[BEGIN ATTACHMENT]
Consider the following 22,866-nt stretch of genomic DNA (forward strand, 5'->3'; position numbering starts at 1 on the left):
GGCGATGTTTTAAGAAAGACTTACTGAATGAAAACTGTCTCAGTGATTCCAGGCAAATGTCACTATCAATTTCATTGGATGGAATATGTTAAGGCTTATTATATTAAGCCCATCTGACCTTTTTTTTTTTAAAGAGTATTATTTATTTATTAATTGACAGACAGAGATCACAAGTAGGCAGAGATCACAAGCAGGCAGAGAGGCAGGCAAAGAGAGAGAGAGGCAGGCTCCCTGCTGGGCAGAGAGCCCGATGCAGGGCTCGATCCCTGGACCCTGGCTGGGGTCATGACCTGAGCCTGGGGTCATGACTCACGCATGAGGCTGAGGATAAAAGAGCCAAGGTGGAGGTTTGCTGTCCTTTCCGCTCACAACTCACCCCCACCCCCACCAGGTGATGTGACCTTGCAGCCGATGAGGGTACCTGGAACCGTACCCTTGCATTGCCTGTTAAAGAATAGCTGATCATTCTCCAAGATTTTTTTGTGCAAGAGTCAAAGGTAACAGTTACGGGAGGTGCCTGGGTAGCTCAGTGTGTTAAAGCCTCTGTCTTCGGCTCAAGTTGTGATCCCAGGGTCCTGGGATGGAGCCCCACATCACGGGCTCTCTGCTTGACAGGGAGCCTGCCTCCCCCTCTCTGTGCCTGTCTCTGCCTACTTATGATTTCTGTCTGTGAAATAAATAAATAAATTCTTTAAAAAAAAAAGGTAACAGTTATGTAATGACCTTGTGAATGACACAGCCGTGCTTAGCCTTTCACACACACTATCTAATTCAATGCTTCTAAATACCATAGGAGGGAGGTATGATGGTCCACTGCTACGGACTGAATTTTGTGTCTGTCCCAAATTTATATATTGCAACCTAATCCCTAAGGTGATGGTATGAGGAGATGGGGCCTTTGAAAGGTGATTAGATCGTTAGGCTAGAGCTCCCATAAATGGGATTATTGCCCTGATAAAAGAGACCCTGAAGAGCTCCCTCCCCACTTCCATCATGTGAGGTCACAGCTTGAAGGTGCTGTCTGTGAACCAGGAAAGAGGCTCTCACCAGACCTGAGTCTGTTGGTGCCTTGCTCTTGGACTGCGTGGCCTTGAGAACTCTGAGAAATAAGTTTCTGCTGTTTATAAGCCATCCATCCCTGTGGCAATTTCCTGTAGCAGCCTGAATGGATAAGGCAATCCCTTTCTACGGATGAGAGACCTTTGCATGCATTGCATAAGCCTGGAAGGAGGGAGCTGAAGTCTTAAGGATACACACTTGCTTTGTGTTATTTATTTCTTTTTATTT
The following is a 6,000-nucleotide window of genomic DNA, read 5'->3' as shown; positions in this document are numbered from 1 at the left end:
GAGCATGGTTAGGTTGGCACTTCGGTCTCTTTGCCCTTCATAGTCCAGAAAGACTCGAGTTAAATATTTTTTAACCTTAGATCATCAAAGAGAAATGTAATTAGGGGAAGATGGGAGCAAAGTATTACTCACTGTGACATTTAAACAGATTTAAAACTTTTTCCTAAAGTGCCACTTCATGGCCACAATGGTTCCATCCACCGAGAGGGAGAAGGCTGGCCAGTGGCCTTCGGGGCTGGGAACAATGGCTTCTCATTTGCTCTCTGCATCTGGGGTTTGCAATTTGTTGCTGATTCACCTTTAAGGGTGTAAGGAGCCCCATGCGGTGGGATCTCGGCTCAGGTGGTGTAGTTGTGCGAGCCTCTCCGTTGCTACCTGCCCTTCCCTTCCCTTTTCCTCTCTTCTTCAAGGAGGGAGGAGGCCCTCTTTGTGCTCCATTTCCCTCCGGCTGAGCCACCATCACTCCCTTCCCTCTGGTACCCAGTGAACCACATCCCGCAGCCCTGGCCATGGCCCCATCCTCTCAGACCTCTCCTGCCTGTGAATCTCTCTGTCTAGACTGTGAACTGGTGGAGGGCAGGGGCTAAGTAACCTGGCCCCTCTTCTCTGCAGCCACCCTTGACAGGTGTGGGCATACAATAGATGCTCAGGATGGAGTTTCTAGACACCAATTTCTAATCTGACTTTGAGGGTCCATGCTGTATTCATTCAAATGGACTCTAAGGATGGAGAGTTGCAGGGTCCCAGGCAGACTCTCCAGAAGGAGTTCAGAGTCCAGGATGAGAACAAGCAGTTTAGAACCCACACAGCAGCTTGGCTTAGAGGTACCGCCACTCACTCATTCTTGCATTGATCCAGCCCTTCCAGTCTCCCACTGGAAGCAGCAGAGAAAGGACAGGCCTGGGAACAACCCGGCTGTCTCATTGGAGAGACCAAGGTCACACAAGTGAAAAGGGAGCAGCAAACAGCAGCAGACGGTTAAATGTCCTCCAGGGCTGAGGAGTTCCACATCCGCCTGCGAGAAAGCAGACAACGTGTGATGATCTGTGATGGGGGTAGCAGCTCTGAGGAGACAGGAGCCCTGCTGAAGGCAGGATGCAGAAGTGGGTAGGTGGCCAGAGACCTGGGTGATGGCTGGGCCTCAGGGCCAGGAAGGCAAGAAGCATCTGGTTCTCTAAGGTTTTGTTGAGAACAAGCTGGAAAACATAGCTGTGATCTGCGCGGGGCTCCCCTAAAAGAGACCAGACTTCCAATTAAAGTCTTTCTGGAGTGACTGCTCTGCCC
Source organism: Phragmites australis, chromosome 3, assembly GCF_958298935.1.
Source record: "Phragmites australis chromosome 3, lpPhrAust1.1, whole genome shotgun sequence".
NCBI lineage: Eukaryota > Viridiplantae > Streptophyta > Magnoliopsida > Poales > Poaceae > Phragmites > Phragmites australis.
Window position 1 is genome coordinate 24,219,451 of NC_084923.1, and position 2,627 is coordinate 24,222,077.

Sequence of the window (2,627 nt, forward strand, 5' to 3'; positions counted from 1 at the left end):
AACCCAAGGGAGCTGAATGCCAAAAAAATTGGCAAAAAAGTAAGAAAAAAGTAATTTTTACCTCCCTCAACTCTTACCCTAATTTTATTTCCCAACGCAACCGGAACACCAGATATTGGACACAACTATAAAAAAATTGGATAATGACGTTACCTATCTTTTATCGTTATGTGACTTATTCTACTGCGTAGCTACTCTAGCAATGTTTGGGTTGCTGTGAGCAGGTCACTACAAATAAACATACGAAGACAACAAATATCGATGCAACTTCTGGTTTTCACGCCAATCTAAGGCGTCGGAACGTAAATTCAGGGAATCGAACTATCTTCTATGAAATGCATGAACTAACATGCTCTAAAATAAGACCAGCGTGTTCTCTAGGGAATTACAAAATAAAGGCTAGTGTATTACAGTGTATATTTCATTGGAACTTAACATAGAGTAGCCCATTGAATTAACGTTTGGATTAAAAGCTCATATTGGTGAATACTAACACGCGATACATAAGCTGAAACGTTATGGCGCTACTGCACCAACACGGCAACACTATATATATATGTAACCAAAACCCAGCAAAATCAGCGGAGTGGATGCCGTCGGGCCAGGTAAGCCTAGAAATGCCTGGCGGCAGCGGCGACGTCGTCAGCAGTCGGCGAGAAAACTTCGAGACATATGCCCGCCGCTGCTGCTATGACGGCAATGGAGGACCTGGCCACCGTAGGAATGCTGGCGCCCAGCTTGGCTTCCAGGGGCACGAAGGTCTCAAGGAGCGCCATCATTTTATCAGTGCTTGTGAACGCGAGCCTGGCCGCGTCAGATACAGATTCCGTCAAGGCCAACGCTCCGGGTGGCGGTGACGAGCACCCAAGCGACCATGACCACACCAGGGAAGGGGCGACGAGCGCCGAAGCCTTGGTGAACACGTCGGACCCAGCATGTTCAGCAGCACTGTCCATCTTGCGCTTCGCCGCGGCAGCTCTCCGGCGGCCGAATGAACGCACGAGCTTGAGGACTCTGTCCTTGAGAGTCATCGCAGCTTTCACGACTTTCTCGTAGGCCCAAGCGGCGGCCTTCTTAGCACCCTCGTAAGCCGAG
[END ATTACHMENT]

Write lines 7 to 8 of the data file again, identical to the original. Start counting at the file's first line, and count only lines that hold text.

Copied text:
NCBI lineage: Eukaryota > Viridiplantae > Streptophyta > Magnoliopsida > Poales > Poaceae > Phragmites > Phragmites australis.
Window position 1 is genome coordinate 24,219,451 of NC_084923.1, and position 2,627 is coordinate 24,222,077.